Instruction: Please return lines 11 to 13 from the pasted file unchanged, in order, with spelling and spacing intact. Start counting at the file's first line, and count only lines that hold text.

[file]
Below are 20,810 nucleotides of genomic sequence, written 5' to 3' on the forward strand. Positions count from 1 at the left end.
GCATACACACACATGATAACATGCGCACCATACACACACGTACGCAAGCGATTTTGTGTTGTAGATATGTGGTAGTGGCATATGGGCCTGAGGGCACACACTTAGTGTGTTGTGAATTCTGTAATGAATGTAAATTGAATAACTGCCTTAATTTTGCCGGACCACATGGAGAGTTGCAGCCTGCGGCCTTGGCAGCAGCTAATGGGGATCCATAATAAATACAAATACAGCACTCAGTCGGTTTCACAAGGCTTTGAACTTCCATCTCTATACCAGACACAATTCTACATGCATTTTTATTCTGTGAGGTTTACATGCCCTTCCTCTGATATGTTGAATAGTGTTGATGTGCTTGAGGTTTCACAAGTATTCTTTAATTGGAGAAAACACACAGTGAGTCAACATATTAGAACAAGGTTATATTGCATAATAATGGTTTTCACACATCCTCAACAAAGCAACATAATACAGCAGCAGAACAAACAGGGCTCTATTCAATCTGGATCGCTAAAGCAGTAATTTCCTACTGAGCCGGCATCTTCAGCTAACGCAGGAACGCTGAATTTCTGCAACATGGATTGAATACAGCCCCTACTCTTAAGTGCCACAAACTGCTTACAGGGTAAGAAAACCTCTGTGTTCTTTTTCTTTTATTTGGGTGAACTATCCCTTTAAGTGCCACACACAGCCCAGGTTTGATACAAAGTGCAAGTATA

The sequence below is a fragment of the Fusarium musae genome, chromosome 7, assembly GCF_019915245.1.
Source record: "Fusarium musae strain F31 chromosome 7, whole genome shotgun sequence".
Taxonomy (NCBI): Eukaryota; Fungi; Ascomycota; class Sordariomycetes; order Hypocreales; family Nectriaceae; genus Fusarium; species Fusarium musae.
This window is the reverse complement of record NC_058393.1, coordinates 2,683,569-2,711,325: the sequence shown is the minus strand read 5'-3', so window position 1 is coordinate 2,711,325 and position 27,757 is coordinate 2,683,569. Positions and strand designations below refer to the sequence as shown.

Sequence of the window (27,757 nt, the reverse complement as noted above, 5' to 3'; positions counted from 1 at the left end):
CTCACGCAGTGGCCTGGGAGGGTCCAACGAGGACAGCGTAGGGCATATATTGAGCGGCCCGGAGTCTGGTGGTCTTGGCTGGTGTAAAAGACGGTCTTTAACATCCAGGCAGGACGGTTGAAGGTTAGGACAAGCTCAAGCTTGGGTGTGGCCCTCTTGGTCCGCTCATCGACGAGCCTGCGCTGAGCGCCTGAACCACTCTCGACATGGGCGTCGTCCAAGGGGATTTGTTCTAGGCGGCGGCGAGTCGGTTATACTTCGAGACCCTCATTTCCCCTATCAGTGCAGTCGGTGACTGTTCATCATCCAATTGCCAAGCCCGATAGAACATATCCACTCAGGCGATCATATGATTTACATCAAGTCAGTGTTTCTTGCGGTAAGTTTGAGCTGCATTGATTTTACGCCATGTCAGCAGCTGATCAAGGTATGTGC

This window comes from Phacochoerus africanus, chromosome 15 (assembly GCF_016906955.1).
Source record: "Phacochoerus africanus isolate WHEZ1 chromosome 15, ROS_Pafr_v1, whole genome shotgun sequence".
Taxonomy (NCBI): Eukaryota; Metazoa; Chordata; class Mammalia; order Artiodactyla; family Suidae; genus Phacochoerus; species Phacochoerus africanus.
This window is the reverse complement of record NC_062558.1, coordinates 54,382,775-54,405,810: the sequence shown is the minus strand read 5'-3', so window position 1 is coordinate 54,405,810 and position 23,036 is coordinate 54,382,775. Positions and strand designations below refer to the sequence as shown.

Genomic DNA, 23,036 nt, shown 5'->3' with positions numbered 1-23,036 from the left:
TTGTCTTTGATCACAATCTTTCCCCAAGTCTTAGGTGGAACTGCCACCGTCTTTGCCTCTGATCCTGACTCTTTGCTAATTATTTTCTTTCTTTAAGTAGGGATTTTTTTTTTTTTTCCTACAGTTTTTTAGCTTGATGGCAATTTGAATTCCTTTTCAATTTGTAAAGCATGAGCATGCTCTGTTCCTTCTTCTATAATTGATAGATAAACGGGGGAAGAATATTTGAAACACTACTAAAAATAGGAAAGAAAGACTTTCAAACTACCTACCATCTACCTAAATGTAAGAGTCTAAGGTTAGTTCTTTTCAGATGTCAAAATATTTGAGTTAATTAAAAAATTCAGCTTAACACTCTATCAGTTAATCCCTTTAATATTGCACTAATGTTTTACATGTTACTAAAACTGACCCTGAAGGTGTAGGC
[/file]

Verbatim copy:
Taxonomy (NCBI): Eukaryota; Metazoa; Chordata; class Mammalia; order Artiodactyla; family Suidae; genus Phacochoerus; species Phacochoerus africanus.
This window is the reverse complement of record NC_062558.1, coordinates 54,382,775-54,405,810: the sequence shown is the minus strand read 5'-3', so window position 1 is coordinate 54,405,810 and position 23,036 is coordinate 54,382,775. Positions and strand designations below refer to the sequence as shown.

Genomic DNA, 23,036 nt, shown 5'->3' with positions numbered 1-23,036 from the left: